• DeWitt is a classic contact-oriented hitter. He’s struck out in just 15.8% of his 1,213 big league player appearances (12.8% last year) while drawing a walk 8.8% of the time. He’s a bit of a ground ball hitter but nothing insane, and he’s seen an average of 3.84 pitches per plate appearance as a big leaguer, much higher than the league average.
  • Primarily a second and third baseman in the minors, DeWitt spent some time in left field last season and I’m sure he could learn first base over time. The defensive metrics don’t love him, but the sample sizes aren’t large enough to take them to heart.
  • Don’t hold me to this, but it appears as though DeWitt has one minor league option remaining. This stuff is hard to confirm though, so I can’t guarantee it. DeWitt has just over three years of service time, so he’ll remain under team control through 2014 as arbitration-eligible player.

The Cons

  • DeWitt is just a .260/.329/.385 career hitter (.312 wOBA) with a .297 BABIP, and his minor league numbers don’t suggest there’s much more coming: .259/.325/.416 in 830 plate appearances at the Double and Triple-A levels. He’s also struggled against pitchers of the opposite hand, posting a .300 wOBA in nearly 900 plate appearances against big league righties.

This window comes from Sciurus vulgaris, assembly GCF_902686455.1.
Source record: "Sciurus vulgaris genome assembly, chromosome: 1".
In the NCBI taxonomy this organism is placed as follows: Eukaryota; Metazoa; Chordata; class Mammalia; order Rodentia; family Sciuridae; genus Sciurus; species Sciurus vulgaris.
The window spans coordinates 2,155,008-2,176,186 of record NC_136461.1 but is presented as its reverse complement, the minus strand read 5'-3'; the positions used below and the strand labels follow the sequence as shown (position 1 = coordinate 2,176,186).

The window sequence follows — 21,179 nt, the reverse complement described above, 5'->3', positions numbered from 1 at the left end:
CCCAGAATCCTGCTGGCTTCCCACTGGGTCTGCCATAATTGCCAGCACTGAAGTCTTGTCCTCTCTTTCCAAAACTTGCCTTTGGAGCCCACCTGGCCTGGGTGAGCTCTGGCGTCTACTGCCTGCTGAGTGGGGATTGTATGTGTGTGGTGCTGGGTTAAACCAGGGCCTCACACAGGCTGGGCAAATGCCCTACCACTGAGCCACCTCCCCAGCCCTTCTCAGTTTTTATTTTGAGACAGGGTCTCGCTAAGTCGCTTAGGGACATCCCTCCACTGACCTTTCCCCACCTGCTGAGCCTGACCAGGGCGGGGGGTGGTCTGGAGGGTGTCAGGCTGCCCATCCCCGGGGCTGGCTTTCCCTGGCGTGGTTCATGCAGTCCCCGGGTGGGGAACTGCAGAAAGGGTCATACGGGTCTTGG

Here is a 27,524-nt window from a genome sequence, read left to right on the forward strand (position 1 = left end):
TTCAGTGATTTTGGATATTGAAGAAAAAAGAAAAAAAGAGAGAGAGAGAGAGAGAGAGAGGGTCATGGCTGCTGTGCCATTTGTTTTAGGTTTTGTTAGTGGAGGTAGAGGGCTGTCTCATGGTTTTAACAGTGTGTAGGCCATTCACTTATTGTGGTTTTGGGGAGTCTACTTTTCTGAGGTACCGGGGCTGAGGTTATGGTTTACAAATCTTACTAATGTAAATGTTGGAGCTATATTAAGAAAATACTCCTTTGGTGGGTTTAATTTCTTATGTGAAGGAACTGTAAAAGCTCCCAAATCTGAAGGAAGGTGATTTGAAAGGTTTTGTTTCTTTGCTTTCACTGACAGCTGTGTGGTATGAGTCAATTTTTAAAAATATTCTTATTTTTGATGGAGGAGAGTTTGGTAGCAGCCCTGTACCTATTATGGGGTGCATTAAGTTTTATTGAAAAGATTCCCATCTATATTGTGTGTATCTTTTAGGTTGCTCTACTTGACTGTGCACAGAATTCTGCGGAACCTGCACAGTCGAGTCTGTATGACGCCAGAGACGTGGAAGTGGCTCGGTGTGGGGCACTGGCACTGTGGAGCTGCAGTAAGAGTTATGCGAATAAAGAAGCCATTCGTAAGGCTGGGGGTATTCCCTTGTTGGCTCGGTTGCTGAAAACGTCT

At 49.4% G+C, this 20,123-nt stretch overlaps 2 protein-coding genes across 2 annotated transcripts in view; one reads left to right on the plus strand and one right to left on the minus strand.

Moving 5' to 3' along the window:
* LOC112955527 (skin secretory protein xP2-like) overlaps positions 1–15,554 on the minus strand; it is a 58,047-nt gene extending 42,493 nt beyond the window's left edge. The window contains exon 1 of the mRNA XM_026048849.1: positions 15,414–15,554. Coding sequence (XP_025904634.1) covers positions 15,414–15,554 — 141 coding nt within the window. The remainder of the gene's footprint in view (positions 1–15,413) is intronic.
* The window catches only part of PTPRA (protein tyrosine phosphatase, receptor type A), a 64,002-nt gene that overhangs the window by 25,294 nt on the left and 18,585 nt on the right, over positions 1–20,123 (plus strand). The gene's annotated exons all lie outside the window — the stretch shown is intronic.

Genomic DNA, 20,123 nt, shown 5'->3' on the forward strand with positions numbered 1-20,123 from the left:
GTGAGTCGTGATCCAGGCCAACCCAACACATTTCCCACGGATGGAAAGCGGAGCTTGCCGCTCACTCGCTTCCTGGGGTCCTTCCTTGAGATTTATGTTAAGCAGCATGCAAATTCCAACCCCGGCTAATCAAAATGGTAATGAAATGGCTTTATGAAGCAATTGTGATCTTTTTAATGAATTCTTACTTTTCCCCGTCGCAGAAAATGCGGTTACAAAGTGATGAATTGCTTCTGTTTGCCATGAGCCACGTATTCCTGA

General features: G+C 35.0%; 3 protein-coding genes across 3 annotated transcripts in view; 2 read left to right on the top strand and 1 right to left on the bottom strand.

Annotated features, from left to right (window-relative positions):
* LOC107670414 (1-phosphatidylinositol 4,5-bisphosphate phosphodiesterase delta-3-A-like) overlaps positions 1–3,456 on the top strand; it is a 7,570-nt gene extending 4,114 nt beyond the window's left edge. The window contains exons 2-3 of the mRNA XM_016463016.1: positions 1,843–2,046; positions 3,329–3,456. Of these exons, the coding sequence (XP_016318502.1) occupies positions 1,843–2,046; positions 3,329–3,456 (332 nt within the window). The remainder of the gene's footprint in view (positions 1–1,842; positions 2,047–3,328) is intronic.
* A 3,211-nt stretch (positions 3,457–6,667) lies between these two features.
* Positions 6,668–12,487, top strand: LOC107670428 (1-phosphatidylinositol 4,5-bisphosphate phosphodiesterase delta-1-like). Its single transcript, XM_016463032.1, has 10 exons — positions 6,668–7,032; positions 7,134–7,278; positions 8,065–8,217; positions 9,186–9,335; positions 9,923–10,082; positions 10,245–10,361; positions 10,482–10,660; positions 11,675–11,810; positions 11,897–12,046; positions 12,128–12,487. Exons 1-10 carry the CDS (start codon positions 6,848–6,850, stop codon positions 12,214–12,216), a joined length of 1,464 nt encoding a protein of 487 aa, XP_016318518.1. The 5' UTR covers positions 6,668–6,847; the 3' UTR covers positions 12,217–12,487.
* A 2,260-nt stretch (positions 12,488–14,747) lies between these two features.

• DeWitt doesn’t have any speed, with just 21 steals in 37 attempts (56.8%) in 981 career games, majors and minors. He’s taken the extra base 41% of the time as a big leaguer, which is pretty much exactly league average. His .125 ISO isn’t anything special either, so you’re getting what amounts to a singles hitter with no speed.
  • He isn’t all that cheap, agreeing to a one-year deal worth $1.1M earlier this offseason to avoid arbitration. That’s not the end of the world, but he’s not a six-figure player anymore.